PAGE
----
The tool of Fig. 3 is the simplest. In vclean form it is used to prepare and hold a film, as already stated. It is placed on boss I6, switch 31 y (Fig. 7) closed, an'd indicator 35 gives a direct gasoline filling station. This tool is especially adapted for such use. The attendant asks thel privilege oi' testing a oustomer's engine oil. He inserts tube 25 especially made long enough for the purpose) into the oil of the crank case and to go 4to ,f the very bottom of the crank case. He draws vback handle 24 and sucks a test sample of the`oil up the tube through the windows to form the film and toward the pump, leaving film space between the windows i9 full of oil. He then disconnects the tube 2E and pump 23 from bosses it of the intermediate section. And he places those bosses in the saddles of the tool holders 26 (Fig. l) with the window frame centralized by boss i6., A hood, not shown, may then be placed to shut out the daylight. Then the electric light 30 is turned on and a reading taken from indicator 35 in full view of the customer.`

A fact proved by practice is that many oil tests are made at a public filling station in which the oil is shown to be in fine conditionand no refilling necessary. After a customer 'gets acquainted with this fact he will depend more and more on the real scientific nature of the instrument to tell him exactly when to change his oil and thus be saved from the waste of the customary hit or miss method of changing oil now in vogue.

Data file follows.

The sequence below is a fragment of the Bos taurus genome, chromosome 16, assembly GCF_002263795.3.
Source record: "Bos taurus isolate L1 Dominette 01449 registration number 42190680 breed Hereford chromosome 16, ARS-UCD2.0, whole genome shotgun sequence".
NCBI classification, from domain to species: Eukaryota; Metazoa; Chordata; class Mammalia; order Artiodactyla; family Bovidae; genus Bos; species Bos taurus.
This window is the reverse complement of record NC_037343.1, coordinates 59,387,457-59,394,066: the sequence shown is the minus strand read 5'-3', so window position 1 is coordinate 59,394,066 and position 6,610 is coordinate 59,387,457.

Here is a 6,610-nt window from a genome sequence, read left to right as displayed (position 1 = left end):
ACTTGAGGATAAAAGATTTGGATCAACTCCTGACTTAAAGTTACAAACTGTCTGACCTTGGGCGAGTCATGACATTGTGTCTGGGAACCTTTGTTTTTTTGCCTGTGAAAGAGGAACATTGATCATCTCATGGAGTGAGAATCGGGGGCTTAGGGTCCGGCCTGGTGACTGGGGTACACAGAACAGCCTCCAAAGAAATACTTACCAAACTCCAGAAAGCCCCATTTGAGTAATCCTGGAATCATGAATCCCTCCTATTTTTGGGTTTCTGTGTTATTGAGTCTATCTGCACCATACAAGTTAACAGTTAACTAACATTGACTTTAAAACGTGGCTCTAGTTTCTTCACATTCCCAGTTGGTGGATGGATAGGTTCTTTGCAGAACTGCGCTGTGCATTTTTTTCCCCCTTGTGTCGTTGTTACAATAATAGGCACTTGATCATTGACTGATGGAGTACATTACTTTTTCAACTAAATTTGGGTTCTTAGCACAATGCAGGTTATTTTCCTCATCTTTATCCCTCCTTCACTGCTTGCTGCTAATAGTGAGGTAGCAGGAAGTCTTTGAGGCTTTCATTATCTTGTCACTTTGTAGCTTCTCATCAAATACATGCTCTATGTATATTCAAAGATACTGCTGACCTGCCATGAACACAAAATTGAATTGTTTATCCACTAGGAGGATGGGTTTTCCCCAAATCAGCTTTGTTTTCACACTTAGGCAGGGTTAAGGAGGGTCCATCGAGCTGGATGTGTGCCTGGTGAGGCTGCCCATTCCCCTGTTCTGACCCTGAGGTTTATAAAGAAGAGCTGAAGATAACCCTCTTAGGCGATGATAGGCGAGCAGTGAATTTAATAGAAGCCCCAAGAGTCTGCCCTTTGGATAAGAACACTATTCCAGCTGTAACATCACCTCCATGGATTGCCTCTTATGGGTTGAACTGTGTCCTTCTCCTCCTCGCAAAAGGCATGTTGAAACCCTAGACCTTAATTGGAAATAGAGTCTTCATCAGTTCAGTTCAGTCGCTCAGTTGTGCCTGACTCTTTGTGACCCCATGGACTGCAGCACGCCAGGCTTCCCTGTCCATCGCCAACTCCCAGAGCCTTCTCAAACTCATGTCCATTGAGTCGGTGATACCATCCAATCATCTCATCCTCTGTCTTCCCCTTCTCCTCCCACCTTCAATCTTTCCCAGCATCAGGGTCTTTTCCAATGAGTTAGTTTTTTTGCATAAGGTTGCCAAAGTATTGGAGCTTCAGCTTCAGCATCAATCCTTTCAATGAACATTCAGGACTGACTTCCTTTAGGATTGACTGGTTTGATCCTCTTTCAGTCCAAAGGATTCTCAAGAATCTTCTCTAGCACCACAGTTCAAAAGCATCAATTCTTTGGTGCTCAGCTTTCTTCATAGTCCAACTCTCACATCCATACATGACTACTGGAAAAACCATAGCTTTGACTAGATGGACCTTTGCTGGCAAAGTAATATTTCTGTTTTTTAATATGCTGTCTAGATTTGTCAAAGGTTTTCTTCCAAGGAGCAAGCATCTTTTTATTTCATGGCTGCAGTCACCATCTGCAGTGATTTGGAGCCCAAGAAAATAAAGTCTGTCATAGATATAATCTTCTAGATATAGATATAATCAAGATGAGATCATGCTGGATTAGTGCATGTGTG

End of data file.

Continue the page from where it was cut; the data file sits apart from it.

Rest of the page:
We are aware of the prior art patents to Schoenberg 1,940,772 and 1,940,373, disclosing testing instruments and tools for the same general oil testing plan as ours. Our own invention is in the improved tools for handling the test sample from start to finish with a view to greater facility in the testing'work. It is a scientific test that one wants to carry outunder the inspectionand with the acceptance of a large public.

.There are problems in commercializing the plan which makes speed, convenience, accuracy, and cleanliness particularly important factors in the manipulation, not only for the public, but for the lling station attendant.

With the tool of Fig. 4 the sample is drawn,

formed into a film, placed on the electric tester,

vand a reading given to the customer with real speed and no confusion of sloppy" manipulation.

After the test and with a satisfied customer gone and passing the latter through the film space between the windows by manipulation of the pump 23.

The tool of Fig. 4 is an improvement in oil testing tools, even without its use with the electric oil tester of Fig. 1. The human eye is suiilcient insome cases to see that the film of oil from an engine crank case, between the glass windows, is sufliciently free oi' dirt for a customer t'o lavoid refilling with engine oil or to bother with the electric test in his particular case. Thus, that tool While especially suited for the full scientie test is a means for quickly saying so when the.

oil isfree of dirt and no scientific test is worth while.